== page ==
This blog was updated on 11/16/2022.
Toilets aren’t a glamorous topic to talk about. But they are an important one.
There are almost 4 billion people around the world living without safe access to toilets. How do they manage? Some wait until night or walk long distances to find a private place to go. Some use shared bathrooms that aren’t clean. Some are forced to go out in the open near their homes, which creates a major public health hazard. Globally, every day, 700 children die just from diarrhea because of unsafe water and sanitation — that’s one child every two minutes.
In the world’s largest refugee settlement, located in Cox’s Bazar, Bangladesh, the lack of toilets makes life even harder than it already is for the Rohingya people — especially for girls and women. One toilet is being used by more than 100 people in many places in the camp. Girls have to manage their periods with hardly any privacy and little water. There are no child-friendly facilities or handwashing stations, so girls often have to eat without washing their hands first, putting their health further at risk.
In honor of World Toilet Day, let’s hear what six girls in Cox’s Bazar have to say about the toilet crisis.
“There is no toilet here and no open places, so you have to go in front of people,” Senowara says. “The water is stinky and there is nowhere to get washed.”
Senowara fled the violence in Myanmar with her mother and sister. She never imagined living in such difficult circumstances.
“I need to go to toilet frequently, especially at night,” Nurjahan said, referring to when she was pregnant. She fled Myanmar after her husband was killed there. “Since there is no toilet here, I have to find my way up the hill at night to relieve myself.”
“In the morning, all the children openly defecate by the tent,” Laila says. “The men go to the toilet, but we wait until night to go. I take my cousin, Munaza, with me.”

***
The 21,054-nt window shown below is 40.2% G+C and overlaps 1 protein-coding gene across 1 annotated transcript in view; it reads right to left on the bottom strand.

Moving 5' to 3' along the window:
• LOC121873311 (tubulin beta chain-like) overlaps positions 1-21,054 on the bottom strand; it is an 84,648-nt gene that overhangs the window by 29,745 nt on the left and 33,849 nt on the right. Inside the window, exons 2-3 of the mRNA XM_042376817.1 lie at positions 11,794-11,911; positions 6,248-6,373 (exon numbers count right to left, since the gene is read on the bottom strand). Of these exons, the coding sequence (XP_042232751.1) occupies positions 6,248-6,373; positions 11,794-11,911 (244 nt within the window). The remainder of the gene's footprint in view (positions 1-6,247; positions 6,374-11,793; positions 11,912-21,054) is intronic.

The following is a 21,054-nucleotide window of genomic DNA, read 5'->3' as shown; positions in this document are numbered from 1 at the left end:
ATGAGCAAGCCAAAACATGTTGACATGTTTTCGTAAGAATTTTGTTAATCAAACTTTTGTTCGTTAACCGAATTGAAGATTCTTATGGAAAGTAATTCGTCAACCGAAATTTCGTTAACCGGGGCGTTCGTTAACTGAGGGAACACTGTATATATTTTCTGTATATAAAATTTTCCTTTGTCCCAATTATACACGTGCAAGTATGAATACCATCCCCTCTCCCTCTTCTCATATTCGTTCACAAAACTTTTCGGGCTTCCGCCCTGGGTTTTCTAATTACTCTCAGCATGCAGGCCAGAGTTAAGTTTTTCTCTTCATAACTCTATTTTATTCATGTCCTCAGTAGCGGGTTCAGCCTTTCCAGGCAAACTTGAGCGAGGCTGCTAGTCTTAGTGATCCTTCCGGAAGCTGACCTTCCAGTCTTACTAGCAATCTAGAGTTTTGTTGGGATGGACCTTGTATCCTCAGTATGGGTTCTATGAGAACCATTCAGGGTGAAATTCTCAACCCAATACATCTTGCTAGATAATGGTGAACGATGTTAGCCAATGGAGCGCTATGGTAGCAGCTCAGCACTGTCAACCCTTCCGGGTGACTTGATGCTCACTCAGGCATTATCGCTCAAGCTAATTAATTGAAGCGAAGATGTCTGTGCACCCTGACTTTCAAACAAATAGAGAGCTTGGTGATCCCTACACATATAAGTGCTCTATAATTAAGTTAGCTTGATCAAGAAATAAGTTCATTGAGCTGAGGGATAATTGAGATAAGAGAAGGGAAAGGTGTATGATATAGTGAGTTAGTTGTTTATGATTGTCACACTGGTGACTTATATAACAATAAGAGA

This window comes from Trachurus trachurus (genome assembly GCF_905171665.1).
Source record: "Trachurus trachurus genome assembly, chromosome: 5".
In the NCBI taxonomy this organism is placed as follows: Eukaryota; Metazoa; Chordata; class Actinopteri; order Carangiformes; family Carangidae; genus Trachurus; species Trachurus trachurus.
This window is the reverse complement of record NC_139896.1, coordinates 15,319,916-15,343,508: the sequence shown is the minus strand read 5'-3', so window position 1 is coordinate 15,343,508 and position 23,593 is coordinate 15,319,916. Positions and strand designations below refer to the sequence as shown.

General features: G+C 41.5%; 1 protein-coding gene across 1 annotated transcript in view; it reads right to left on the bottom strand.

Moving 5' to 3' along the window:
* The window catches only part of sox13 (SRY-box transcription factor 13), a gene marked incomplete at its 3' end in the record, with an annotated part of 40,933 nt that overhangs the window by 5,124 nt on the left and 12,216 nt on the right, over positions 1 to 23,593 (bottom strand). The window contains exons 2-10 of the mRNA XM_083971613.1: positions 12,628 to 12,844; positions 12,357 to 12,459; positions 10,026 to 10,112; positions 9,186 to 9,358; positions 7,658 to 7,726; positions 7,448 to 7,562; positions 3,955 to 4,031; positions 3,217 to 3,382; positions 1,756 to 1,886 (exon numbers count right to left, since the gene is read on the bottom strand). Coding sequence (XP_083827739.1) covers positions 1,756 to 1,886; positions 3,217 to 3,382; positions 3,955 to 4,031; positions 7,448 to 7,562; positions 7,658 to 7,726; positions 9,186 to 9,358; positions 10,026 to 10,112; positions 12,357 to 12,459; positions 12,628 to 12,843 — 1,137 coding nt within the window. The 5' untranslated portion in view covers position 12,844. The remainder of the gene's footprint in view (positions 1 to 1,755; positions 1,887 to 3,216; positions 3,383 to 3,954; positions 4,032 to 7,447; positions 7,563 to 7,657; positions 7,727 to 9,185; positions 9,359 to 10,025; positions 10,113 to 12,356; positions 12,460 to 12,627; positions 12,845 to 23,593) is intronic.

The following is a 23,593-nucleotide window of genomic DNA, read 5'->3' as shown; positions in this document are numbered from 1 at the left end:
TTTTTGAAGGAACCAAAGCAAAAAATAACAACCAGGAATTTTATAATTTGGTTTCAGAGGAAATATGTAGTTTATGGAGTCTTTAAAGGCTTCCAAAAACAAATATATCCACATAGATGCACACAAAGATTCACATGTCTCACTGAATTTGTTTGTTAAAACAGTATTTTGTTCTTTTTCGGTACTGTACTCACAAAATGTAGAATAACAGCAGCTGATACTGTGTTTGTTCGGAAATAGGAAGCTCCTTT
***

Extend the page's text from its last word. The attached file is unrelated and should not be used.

“I eat less so I don’t need to go very often,” Modina, who came to Cox’s Bazar with her two young daughters, says. “My children use open places and at night I go to the jungle. I don’t feel shy, I have overcome my shyness.”
“I have to walk a long way to use the toilet at night,” Fatema says. “During the day, it’s really hard because I’m all alone and there is no one here to help us. My parents are old and live with my brother in a different camp.”
“If I need to use the toilet, I have to wear a veil and be accompanied by one of my brothers,” Rahana says. “It is really hard using the toilet with a veil on, but we have no choice because it is part of our culture. If people see us using the toilet, we feel shy and outsiders laugh at us, so I prefer to wait until it is dark.”
With your support, Plan International is working in Cox’s Bazar to build additional toilets and female-friendly spaces. We’ve provided hygiene kits to girls and women so they can wash their hands and stay healthy. But with 1 million people living in the settlement, there’s a lot more work to do.
No matter where you live, you need a toilet. It’s a matter of health, safety and basic human dignity. Will you help protect girls and give them the safe spaces and supplies they need?